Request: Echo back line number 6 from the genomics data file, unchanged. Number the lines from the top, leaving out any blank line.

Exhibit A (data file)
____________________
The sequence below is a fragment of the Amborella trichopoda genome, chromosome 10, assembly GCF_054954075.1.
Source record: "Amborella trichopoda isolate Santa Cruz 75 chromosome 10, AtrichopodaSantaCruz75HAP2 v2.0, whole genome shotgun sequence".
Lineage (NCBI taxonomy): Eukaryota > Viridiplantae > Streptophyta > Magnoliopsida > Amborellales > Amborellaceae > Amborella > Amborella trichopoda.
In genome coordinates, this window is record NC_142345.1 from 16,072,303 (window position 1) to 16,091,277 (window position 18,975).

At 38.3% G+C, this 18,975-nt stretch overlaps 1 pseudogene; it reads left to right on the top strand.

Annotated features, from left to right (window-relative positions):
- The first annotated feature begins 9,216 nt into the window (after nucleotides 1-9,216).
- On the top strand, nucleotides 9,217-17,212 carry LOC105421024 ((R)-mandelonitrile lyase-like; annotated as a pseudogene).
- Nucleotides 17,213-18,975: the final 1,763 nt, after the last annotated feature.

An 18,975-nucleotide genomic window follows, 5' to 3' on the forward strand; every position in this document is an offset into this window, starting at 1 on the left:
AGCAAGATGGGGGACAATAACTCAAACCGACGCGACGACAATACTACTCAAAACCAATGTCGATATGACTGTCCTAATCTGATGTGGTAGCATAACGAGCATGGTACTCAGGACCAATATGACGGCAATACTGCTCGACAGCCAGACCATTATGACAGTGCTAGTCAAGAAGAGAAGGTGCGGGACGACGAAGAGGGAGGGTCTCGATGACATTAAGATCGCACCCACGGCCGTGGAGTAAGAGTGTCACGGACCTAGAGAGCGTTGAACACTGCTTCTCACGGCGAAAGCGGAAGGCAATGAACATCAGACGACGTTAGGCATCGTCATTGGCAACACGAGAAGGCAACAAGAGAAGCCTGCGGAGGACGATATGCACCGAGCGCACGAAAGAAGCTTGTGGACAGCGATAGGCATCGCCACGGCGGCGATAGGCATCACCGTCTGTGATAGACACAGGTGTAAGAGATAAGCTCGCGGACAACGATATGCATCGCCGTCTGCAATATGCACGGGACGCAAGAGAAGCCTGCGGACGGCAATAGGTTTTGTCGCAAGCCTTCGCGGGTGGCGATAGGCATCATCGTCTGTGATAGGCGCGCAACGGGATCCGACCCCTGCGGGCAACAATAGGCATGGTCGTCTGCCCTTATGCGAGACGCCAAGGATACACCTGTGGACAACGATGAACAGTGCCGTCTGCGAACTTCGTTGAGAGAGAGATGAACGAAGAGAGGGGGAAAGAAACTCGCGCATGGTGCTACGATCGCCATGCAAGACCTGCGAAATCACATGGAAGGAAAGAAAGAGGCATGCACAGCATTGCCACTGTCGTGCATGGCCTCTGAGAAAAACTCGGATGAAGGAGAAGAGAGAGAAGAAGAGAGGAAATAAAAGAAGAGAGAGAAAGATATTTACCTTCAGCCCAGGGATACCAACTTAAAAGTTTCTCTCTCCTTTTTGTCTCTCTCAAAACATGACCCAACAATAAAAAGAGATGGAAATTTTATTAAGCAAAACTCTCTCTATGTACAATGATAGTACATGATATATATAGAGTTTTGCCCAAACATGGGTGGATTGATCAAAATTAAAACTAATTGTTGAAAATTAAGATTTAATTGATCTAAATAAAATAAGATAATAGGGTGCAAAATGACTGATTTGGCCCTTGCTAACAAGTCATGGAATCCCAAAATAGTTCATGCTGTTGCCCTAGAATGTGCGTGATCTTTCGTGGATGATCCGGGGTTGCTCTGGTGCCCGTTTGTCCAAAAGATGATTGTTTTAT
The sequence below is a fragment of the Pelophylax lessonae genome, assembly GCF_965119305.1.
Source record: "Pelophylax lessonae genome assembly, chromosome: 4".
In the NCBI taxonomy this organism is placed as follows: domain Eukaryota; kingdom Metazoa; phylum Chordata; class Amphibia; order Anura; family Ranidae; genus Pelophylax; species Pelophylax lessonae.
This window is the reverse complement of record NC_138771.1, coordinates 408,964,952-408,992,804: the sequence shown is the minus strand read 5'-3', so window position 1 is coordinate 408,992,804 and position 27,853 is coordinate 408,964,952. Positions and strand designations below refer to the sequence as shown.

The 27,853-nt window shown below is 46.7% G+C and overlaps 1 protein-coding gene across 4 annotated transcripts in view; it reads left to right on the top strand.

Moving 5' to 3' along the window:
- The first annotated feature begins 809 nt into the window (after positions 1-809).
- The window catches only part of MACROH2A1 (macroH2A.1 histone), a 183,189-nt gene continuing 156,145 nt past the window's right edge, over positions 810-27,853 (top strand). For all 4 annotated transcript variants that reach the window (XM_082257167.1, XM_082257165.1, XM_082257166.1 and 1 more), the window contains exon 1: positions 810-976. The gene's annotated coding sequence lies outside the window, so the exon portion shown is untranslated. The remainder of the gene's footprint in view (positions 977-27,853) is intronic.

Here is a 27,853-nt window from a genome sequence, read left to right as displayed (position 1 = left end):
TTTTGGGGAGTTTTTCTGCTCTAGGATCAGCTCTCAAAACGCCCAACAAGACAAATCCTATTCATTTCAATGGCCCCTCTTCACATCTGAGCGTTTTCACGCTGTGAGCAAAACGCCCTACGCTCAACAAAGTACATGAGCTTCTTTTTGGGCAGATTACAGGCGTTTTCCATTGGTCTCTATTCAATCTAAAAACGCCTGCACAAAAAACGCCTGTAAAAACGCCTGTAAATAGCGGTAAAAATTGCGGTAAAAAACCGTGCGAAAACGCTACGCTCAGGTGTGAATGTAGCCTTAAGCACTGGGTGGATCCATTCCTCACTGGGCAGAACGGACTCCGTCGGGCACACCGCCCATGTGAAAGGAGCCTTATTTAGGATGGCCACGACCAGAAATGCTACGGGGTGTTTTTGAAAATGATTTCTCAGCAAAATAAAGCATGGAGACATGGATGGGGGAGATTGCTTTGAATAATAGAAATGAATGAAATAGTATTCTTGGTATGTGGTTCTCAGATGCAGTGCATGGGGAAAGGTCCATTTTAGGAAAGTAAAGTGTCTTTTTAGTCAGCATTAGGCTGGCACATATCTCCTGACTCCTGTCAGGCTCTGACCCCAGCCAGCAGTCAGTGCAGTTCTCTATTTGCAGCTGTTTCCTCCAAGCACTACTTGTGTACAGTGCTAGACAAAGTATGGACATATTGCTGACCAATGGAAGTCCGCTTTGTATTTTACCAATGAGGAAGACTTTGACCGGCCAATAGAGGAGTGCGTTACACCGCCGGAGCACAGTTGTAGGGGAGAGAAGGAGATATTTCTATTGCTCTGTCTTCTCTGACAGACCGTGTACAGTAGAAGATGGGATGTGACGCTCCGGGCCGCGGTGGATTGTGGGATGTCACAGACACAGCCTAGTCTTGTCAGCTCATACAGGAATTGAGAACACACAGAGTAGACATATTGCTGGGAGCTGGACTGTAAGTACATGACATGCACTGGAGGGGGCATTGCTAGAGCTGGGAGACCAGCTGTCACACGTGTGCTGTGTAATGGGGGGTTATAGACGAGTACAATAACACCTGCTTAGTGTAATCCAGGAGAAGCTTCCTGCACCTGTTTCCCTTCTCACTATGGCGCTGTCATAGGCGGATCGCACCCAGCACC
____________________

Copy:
Annotated features, from left to right (window-relative positions):